When this news item came across the radio while I was getting my hair cut, Micha went on a bit of a tyrade against the decision and religion in general. I noted that this was more politics than religion, but it's hard not be furious about the decision, I'll give him that. He also acknowledged the political supertext of the decisions at play.

After finishing the cut, I paid him, gave him a "todah achi" (literally, thanks, my brother, but doesn't really translate as such) put on my kippah. He pointed to it and said, "Keep wearing that kippah (a knitted one). Don't wear a black one."

On one hand it was an amusing comment. As the hit show Srugim (Hebrew for knit kippah) illustrates (among other things), how one wears this head garment reflects deep sociological realities in Israel. But really it's just depressing -- you're religion is fine. Just don't become like THEM.

In a state of 7 million and a nation of about 14 million, there sure is a lot of finger pointing. With good reason many times. But in wears on all of us.

(Thanks to the Peaceful lion for this insight)
In his dvar torah this past week, Rav Benny Lau of Ramban synagogue in Katamon (among one of his many titles) presented the concept of Takkanat HaShavim to illustrate the tremendous gulf between the law in its ideal state and that in its actual State, manifest by the Ashkelon controversy. The Tosefta (Bava Kamma 10:2) offers two opinions for the penalty of how one must repay a situation where a person steals a brick and subsequently builds a house with that brick. According to Beit Shammai, the individual must deconstruct the entire house and return the actual brick. Beit Hillel says that the individual must pay a monetary penalty, an enactment which becomes known as Takkanat HaShavim. If the individual were required to tear down his house, Rabbi Yohanan ben Gudgedah argues (Mishna Gittin 5:5) according to Hillel's logic, the thief would be crippled monetarily and spiritually from doing the needed teshuva that is required of him.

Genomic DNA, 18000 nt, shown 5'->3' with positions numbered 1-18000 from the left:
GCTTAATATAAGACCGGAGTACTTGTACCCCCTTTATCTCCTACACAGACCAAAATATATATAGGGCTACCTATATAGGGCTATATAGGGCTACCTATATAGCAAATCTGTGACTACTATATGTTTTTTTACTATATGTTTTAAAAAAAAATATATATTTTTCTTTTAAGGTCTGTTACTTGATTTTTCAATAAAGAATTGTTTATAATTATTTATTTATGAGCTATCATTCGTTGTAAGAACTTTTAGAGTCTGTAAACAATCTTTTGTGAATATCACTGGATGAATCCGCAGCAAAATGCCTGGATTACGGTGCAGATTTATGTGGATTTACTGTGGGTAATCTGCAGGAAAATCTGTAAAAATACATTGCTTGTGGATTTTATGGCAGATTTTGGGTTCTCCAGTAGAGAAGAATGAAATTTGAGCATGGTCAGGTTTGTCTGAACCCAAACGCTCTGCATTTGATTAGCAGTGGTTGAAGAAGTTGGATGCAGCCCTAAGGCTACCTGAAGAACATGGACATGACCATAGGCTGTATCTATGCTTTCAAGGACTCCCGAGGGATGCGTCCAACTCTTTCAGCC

Such is the case here, argued R. Lau. The decision by UTJ and the deputy health minister continues a crippling of peoples' relationship to religion, it highjacks the law and returns it to the strictest interpretation which was rejected centuries ago by civil and religious discourse.

The comments in the barber shop were tinged with anger. And with good reason.

It is more than a political party that comes out looking like the other with a case like this. It is tradition, crede, even God which are shaded black. R. Benny's words ring strongly in my ears. May his leadership and those like him be an inspiration for those in Israel and inded around the world.

And with that, the blog is back in action. It's good to be back.